Today, 2 Jun 2012, is the memorial of the martyrs who gave their lives in awe-inspiring witness to Jesus Christ in 2nd century France. Some were arrested in Lyons and others were arrested in Vienne, both being major cities in the year 177. The persecutions in these places were particularly violent and brought forth extraordinary heroism in these martyrs.
The full story is told in Book 5 of Eusebius of Caesarea’s ‘Church History’, and I cannot recommend highly enough that you read the account for yourself, starting at www.ccel.org/ccel/schaff/npnf201.iii.x.ii.html . Because the story only goes on for the equivalent of six pages it won’t take long to read.
Before the Christians were called upon to shed their blood, they had to endure increasing levels of persecution. To be a Christian at that time meant that you were excluded from bath houses and meeting places and from visiting anyone. What the catalyst was that stirred up the mob so violently against the Christians isn’t revealed in Eusebius’ record. It was the equivalent of a lynch mob that dragged the Christians before the governor, convicted them of belonging to Christ and then had them all thrown in prison.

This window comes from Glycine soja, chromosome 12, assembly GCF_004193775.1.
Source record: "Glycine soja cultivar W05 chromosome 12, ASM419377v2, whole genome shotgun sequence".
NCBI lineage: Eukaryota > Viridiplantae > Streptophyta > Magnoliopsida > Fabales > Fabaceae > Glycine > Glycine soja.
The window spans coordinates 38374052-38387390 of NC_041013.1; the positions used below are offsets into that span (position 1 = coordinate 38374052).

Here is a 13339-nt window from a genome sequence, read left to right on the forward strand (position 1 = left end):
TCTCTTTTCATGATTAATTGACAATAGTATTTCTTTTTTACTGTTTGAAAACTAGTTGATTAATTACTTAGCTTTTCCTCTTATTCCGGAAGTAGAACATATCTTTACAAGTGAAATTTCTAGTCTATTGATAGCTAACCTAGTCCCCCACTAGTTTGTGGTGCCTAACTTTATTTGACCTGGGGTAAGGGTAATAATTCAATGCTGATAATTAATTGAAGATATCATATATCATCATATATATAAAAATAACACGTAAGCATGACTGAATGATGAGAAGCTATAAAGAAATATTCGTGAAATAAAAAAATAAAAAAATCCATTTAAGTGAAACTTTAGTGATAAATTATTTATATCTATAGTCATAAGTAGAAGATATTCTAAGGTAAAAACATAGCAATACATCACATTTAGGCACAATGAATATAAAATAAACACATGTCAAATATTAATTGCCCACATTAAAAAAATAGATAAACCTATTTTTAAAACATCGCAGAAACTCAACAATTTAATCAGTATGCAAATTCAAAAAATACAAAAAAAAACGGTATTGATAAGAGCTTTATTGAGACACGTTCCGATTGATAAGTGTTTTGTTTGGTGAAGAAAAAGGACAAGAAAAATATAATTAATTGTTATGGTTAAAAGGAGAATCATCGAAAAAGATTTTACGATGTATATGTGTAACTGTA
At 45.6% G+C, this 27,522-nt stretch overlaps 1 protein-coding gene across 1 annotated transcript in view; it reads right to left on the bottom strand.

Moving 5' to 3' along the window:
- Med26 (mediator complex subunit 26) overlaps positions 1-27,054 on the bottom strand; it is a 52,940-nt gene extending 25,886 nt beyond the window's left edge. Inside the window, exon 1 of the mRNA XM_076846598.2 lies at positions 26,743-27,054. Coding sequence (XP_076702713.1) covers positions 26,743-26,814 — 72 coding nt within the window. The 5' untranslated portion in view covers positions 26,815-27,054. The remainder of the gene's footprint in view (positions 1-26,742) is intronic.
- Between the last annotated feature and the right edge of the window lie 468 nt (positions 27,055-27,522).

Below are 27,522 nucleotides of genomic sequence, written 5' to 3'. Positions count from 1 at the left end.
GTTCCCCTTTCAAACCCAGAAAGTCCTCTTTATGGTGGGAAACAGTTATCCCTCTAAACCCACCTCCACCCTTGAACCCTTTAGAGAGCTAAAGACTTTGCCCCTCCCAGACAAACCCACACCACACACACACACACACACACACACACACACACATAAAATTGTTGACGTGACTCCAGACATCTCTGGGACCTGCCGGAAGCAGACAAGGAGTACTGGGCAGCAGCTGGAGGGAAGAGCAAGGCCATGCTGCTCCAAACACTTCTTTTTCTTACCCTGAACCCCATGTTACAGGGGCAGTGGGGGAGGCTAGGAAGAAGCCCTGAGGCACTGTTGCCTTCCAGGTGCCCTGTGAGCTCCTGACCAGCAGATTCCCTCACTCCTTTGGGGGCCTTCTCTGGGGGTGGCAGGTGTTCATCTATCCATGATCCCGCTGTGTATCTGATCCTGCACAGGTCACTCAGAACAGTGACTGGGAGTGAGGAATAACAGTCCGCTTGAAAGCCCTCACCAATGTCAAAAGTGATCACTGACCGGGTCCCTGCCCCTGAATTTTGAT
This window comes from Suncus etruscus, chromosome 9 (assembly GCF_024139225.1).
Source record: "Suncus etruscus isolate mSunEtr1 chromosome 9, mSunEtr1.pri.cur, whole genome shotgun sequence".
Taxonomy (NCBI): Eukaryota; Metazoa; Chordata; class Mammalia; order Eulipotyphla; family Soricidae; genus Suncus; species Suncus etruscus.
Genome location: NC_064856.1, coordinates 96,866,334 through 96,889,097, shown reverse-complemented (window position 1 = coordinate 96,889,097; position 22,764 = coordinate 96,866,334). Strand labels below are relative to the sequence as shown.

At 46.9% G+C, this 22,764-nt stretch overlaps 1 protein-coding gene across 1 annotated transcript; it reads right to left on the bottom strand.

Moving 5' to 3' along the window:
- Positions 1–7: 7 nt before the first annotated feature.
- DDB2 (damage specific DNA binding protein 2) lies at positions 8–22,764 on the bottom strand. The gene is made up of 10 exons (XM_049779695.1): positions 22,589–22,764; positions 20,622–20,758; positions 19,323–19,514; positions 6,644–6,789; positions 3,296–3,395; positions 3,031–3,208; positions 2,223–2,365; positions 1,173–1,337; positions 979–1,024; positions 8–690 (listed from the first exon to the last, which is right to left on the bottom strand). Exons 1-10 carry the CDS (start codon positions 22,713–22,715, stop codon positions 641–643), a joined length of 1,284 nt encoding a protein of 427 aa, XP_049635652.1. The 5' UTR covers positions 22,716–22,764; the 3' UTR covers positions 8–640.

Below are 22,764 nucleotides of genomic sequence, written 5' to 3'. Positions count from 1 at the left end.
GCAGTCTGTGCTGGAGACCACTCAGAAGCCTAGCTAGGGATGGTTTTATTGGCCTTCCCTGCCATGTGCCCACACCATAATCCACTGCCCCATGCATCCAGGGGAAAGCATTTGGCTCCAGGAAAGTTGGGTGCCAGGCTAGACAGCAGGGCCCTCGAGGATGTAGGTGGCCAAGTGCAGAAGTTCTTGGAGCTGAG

Of these heroes of faith, Vettius Epagathus a man of status, Sanctus the deacon, Maurus the newly baptised, Attalus, Blandina, Biblis, Pothinus the bishop of Lyons, Alexander the physician and Ponticus a teenager, are mentioned by name.
Vettius Epagathus spoke up on behalf of the Christians, and asked permission to give a speak in defence of the Christians before the raging mob. Denying his request, all the governor wanted to know was whether he was a Christian or not. Vetticus clearly stated that he was. Eusebuis’ account implies that Vetticus’s answer gained him a swift martyrdom.
Sanctus the deacon was put through tortures in order to wring information about his background and about the Christians. To each and every question he replied, ‘I am a Christian’. After having had red hot plates of brass pressed against his flesh, following other tortures, Sanctus was given a few days respite back in the prison. When the torturers had another go at him, this time all of the savage treatments had the opposite effect and transformed his body from a mangled mess into a wholesome one once more. Finally together with some companions he was placed in the arena and subjected to whips, savage beasts, the howls of the crowd, and roasting strapped to an iron chair.
Maurus the newly baptised was one who shared in the tortures of the arena with Sanctus the deacon.
Attalus was well known to the people, and was paraded in the arena with a sign ‘This is Attalus, the Christian’. Because someone remembered that he was a Roman citizen he was taken back to the prison where he was of great encouragement to those seeking God’s strength to endure the martyrdoms to come. The respite was brief, since the crowds eagerly wished to see him die in the arena. Attalus, even when put on the iron chair to roast, clearly and loudly tried to tell the crowd that they were in error about the Christians.